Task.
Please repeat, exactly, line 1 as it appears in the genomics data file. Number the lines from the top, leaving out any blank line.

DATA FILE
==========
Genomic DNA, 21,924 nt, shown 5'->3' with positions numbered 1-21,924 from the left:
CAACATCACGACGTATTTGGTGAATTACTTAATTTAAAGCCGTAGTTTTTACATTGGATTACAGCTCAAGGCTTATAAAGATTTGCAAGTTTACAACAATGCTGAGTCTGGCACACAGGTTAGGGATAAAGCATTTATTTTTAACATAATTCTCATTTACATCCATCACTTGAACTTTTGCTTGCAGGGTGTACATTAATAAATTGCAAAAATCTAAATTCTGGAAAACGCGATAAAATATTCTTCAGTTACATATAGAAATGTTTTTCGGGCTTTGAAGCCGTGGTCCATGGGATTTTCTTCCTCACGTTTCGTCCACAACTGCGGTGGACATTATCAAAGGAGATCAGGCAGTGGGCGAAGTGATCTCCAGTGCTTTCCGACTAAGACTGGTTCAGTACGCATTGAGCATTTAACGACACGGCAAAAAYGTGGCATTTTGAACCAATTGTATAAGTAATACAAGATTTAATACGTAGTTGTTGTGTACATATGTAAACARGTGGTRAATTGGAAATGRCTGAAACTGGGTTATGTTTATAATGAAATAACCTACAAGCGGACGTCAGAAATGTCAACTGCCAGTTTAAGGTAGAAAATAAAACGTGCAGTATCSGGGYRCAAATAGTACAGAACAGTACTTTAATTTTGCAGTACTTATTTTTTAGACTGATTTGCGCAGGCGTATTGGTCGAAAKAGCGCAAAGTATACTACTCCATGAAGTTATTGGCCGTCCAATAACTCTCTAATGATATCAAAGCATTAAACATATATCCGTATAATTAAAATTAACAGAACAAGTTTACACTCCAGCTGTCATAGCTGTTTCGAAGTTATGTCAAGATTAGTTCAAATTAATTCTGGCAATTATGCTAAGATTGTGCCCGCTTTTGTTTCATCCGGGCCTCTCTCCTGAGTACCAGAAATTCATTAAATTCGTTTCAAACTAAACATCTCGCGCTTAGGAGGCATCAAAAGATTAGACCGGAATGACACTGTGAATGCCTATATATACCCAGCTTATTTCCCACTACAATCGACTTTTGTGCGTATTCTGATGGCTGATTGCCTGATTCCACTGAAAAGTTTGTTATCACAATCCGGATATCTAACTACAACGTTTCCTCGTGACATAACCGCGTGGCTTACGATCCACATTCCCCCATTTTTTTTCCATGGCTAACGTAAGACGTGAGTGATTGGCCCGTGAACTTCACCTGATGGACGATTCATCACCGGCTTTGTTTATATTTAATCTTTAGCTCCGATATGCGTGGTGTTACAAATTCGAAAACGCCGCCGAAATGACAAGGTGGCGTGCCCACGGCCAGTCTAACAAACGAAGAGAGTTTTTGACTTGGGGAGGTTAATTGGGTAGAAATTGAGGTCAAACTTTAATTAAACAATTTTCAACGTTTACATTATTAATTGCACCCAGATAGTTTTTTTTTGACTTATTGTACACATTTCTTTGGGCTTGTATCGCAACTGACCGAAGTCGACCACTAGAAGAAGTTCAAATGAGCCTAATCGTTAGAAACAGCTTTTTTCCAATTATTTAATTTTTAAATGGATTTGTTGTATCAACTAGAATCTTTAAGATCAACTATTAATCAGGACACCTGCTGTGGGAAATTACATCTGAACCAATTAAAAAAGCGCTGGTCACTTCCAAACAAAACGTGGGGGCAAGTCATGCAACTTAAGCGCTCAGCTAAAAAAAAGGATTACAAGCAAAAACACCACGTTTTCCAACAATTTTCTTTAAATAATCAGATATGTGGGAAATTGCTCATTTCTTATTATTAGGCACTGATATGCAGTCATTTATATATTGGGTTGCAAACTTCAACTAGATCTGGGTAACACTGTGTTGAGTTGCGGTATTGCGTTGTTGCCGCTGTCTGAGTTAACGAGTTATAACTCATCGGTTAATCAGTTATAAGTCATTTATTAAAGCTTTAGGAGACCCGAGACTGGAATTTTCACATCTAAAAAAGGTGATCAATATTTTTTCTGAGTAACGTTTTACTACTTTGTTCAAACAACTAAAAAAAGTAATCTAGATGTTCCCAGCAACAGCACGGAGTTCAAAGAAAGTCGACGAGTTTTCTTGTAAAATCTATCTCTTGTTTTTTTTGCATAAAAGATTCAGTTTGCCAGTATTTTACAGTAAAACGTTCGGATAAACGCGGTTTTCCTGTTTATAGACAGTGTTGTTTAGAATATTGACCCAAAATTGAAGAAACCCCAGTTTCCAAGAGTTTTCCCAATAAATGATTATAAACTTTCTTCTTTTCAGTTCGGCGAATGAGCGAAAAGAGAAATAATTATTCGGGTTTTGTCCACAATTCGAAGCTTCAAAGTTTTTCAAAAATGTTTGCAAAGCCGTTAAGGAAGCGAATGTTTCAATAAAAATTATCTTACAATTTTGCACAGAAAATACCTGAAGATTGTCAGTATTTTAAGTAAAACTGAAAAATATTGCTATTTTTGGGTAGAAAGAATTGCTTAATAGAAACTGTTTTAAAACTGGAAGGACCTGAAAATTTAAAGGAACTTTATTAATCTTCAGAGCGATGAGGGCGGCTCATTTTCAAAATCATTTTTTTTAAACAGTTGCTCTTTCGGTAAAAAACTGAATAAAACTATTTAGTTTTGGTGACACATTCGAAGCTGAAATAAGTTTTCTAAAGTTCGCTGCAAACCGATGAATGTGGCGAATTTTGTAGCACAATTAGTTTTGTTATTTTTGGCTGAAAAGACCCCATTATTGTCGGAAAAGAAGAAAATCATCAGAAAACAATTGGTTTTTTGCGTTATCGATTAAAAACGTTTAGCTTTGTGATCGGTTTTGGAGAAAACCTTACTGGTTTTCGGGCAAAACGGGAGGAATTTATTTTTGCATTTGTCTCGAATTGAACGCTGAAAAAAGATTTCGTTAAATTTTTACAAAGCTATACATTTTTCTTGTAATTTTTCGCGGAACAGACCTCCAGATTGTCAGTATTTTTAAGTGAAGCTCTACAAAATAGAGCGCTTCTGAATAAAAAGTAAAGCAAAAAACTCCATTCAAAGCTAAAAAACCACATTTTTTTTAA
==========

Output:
Genomic DNA, 21,924 nt, shown 5'->3' with positions numbered 1-21,924 from the left: